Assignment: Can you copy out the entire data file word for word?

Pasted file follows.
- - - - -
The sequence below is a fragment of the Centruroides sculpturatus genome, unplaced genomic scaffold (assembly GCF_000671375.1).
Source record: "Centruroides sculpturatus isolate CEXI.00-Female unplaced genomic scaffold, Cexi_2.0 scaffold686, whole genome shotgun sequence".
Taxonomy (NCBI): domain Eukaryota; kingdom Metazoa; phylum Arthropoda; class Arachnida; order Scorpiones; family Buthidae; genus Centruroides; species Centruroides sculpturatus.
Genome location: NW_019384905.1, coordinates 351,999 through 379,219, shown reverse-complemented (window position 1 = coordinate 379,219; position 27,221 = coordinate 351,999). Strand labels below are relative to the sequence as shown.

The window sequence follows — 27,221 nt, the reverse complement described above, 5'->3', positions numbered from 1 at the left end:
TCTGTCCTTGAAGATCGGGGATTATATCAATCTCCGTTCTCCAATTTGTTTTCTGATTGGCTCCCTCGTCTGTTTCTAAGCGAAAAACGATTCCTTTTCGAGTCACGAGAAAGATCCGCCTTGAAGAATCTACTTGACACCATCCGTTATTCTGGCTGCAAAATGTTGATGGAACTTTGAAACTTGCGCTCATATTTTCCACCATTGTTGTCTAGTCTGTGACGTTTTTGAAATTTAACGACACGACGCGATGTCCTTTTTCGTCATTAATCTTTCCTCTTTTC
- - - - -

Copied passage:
The sequence below is a fragment of the Centruroides sculpturatus genome, unplaced genomic scaffold (assembly GCF_000671375.1).
Source record: "Centruroides sculpturatus isolate CEXI.00-Female unplaced genomic scaffold, Cexi_2.0 scaffold686, whole genome shotgun sequence".
Taxonomy (NCBI): domain Eukaryota; kingdom Metazoa; phylum Arthropoda; class Arachnida; order Scorpiones; family Buthidae; genus Centruroides; species Centruroides sculpturatus.
Genome location: NW_019384905.1, coordinates 351,999 through 379,219, shown reverse-complemented (window position 1 = coordinate 379,219; position 27,221 = coordinate 351,999). Strand labels below are relative to the sequence as shown.

The window sequence follows — 27,221 nt, the reverse complement described above, 5'->3', positions numbered from 1 at the left end:
TCTGTCCTTGAAGATCGGGGATTATATCAATCTCCGTTCTCCAATTTGTTTTCTGATTGGCTCCCTCGTCTGTTTCTAAGCGAAAAACGATTCCTTTTCGAGTCACGAGAAAGATCCGCCTTGAAGAATCTACTTGACACCATCCGTTATTCTGGCTGCAAAATGTTGATGGAACTTTGAAACTTGCGCTCATATTTTCCACCATTGTTGTCTAGTCTGTGACGTTTTTGAAATTTAACGACACGACGCGATGTCCTTTTTCGTCATTAATCTTTCCTCTTTTC